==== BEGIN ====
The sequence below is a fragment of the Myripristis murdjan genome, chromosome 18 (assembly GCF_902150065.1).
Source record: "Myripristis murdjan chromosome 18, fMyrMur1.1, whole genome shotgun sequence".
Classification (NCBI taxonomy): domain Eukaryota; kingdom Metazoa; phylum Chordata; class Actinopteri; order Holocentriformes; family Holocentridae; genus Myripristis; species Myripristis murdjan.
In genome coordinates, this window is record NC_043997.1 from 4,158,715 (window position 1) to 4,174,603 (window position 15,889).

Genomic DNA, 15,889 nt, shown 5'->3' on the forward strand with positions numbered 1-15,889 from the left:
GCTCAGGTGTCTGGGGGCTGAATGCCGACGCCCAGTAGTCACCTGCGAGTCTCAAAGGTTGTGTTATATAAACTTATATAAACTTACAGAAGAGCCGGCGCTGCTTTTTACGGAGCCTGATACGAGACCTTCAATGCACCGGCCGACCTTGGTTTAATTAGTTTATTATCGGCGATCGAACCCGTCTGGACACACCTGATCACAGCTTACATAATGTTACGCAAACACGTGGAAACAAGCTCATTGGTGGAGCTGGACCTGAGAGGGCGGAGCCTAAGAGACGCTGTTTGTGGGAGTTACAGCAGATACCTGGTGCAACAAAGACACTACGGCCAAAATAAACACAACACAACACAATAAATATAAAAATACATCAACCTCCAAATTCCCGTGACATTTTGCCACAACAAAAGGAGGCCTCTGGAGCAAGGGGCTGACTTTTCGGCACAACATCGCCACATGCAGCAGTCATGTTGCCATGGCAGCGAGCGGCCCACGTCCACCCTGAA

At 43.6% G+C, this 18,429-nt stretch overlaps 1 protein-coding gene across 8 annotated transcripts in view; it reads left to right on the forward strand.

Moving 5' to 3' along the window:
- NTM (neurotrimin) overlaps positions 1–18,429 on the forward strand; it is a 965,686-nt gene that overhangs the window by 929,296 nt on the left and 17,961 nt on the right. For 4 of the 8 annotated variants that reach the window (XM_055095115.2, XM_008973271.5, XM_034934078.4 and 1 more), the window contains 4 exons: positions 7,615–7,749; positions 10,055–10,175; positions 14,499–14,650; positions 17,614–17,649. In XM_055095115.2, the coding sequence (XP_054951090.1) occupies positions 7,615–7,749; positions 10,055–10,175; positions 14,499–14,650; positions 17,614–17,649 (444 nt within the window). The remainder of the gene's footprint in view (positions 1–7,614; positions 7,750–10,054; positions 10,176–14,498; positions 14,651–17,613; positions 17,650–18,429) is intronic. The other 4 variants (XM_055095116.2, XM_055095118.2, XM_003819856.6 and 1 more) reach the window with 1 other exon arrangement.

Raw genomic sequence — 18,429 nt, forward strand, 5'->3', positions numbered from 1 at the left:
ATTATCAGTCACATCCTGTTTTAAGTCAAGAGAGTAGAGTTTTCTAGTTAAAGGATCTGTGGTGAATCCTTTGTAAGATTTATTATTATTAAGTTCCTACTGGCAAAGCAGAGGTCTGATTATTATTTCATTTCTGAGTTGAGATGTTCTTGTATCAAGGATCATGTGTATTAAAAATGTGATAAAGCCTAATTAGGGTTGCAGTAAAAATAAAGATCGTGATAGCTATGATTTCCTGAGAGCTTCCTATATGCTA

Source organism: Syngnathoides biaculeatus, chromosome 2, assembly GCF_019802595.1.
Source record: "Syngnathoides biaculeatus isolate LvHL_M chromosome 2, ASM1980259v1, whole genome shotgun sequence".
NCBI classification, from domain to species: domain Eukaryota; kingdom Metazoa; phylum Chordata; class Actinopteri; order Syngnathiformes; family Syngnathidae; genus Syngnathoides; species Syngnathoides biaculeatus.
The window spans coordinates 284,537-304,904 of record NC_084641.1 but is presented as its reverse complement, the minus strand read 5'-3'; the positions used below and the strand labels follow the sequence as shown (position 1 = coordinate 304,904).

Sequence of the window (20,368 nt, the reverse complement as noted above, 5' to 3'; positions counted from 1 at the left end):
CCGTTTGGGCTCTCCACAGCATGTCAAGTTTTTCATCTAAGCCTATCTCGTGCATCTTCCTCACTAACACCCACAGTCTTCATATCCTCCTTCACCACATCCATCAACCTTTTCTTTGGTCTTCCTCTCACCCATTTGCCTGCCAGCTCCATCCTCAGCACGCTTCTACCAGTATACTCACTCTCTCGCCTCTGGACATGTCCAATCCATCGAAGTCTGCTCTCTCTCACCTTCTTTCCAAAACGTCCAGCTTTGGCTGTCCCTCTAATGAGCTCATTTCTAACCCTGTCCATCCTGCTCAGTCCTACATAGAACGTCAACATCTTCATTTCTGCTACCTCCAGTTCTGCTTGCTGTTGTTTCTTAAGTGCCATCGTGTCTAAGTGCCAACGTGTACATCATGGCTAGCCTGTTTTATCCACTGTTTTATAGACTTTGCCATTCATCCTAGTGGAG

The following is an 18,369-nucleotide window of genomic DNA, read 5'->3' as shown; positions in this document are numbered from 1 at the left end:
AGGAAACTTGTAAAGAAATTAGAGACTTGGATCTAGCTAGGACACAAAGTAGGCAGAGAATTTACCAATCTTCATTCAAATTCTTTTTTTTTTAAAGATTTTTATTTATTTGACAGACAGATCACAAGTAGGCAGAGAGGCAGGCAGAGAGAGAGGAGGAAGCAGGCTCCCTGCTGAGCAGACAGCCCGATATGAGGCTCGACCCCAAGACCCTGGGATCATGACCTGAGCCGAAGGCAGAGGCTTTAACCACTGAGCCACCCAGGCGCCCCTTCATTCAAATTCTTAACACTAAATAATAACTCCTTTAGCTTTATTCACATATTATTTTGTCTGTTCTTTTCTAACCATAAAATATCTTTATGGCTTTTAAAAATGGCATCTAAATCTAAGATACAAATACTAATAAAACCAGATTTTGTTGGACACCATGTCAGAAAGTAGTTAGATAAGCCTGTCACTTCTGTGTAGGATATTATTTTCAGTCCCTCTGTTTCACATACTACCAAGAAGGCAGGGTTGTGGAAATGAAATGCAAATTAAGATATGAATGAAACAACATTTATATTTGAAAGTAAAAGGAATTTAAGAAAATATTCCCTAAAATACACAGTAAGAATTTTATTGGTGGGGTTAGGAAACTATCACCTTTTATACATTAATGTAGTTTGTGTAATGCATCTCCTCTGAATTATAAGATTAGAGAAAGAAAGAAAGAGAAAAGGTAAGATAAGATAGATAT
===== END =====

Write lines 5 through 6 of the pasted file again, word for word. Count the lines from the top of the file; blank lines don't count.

Genomic DNA, 15,889 nt, shown 5'->3' on the forward strand with positions numbered 1-15,889 from the left:
GCTCAGGTGTCTGGGGGCTGAATGCCGACGCCCAGTAGTCACCTGCGAGTCTCAAAGGTTGTGTTATATAAACTTATATAAACTTACAGAAGAGCCGGCGCTGCTTTTTACGGAGCCTGATACGAGACCTTCAATGCACCGGCCGACCTTGGTTTAATTAGTTTATTATCGGCGATCGAACCCGTCTGGACACACCTGATCACAGCTTACATAATGTTACGCAAACACGTGGAAACAAGCTCATTGGTGGAGCTGGACCTGAGAGGGCGGAGCCTAAGAGACGCTGTTTGTGGGAGTTACAGCAGATACCTGGTGCAACAAAGACACTACGGCCAAAATAAACACAACACAACACAATAAATATAAAAATACATCAACCTCCAAATTCCCGTGACATTTTGCCACAACAAAAGGAGGCCTCTGGAGCAAGGGGCTGACTTTTCGGCACAACATCGCCACATGCAGCAGTCATGTTGCCATGGCAGCGAGCGGCCCACGTCCACCCTGAA